Nearly three years after Congress passed the Dodd-Frank financial law to limit risky activities on Wall Street, a series of bills could weaken regulation of derivatives — the exotic securities that helped fuel the crisis.
On Tuesday, the House Financial Services Committee passed six bills that limit reforms in the complex market of derivatives, including adding more flexibility for financial services companies that deal in them. A bipartisan group of lawmakers hailed the measures as necessary repairs to statutes that could hinder U.S. firms in doing business.
But the Obama administration has warned that the package of bills weakens critical reforms.
“In many instances, [the proposed] legislation is premature and aspects would be disruptive and harmful to the implementation of key reforms,” Treasury Secretary Jack Lew wrote Monday to the panel’s chairman, Jeb Hensarling (R-Tex.). Regulators should be given time to “complete their ongoing rulemakings, and then determine what changes, if any, might be necessary to improve the effectiveness of reforms.”
A similar set of bills cleared the House last year but died in the Senate. The new legislation is likely to face a similar fate, but opponents have grown worried that individual measures could be tucked into broader pieces of legislation that would be difficult to defeat.
In their simplest form, derivatives are financial bets on the future value of such things as mortgages or airline fuel. Airlines, for instance, use derivatives to hedge against price fluctuations for jet fuel. But in the run-up to the crisis, Wall Street firms used more complex forms of derivatives to place risky, and ultimately fatal, bets on the mortgage market.
Insurance giant American International Group teetered on the brink of bankruptcy in 2008 because of its exposure to complex derivatives known as credit-default swaps. AIG’s near collapse and subsequent government bailout prompted derivatives provisions in Dodd-Frank to improve transparency and reduce risks for market participants.
The financial services industry, however, has pushed for a series of exceptions to narrow the scope of the regulations and who has to follow them.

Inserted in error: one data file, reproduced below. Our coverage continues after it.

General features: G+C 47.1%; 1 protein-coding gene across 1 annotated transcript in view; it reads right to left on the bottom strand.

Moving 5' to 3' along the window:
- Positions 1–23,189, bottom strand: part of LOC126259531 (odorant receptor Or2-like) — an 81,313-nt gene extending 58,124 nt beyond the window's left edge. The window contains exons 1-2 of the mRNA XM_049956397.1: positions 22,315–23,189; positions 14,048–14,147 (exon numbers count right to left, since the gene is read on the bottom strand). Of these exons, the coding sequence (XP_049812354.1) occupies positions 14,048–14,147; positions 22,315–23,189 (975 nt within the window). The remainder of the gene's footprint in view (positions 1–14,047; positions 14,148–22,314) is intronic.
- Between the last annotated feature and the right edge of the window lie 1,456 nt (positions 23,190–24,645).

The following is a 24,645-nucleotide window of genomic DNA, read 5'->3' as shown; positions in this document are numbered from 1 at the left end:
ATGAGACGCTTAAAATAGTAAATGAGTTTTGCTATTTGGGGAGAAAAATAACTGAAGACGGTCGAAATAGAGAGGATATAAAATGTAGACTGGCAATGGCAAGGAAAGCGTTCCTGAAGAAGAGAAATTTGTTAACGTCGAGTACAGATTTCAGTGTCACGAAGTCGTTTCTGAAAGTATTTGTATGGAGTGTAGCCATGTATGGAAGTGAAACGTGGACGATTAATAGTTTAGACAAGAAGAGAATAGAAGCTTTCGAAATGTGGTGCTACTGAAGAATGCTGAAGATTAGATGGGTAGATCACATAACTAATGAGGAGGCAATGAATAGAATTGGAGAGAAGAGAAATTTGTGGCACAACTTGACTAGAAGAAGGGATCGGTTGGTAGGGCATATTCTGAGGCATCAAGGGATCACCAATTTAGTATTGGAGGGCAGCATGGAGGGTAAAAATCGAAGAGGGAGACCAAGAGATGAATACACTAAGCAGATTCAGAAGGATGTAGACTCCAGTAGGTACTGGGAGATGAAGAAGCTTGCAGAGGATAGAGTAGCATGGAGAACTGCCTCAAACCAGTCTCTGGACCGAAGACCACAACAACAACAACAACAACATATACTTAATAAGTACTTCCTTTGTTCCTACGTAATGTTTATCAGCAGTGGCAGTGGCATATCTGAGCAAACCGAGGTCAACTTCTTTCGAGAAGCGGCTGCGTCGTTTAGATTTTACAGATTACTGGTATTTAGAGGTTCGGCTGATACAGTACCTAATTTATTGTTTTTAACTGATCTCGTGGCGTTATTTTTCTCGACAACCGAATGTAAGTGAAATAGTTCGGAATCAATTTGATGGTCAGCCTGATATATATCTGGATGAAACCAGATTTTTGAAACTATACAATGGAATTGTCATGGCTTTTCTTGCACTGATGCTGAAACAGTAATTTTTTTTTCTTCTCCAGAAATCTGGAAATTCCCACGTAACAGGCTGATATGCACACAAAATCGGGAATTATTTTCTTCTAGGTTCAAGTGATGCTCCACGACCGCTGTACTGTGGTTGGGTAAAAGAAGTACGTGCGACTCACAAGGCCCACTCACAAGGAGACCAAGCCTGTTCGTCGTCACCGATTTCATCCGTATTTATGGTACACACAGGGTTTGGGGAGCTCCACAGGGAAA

“We have heard from our farmers, our ranchers, our factory owners how problematic the current interpretation of these laws may be,” Hensarling said during the hearing. “We know that how companies hedge their risk, so goes their employment opportunities.”
But Rep. Maxine Waters (Calif.), the ranking Democrat on the committee, cautioned the panel against passing “legislation that might tie [regulators’] hands or constrain their ability to respond to evolving markets.”
Reps. Gwen Moore (D-Wis.) and Marcia L. Fudge (D-Ohio) sponsored a bill that would allow U.S. firms to trade derivatives with their affiliates in other countries, commonly known as inter-affiliate swaps, without adhering to the new regulations.
The Commodity Futures Trading Commission recently issued a rule that exempts many such types of swaps from a variety of new regulations. But the agency’s rule is more restrictive than Moore and Fudge’s provision.
Rep. Stephen Lynch (D-Mass.) called the provision “a wish-list of the financial industry. . . . We’re taking accountability and throwing it out the window.”
One hotly contested bill would allow banks to keep certain types of derivatives trades in-house, rather than spin them off into separate uninsured subsidiaries as called for under the Dodd-Frank law. Industry groups say the carve-out will spare firms from costly and inefficient regulations, but opponents say it could lead to future government bailouts of swaps dealers.
“People would be able to take exotic swap dealings and put them inside the public safety net and we could all get stuck bailing these guys out like we did in 2008,” said Marcus Stanley, policy director at Americans for Financial Reform.
Another bill would effectively delay the application of new derivatives rules to foreign branches of American banks by requiring the CFTC and the Securities and Exchange Commission to issue a joint rule.
Both agencies have issued separate proposals, which supporters of the legislation passed Tuesday say offer conflicting guidelines. But Dodd-Frank supporters say Wall Street is simply trying to avoid tough regulations.
“CFTC has taken a transaction-by-transaction approach to judging foreign regulators’ rulemakings, versus the SEC’s more reasoned and comprehensive outcome-level basis,” said Kenneth E. Bentsen Jr., acting president of the Securities Industry and Financial Markets Association. “This has already led to real-world consequences, with business leaving our shores.”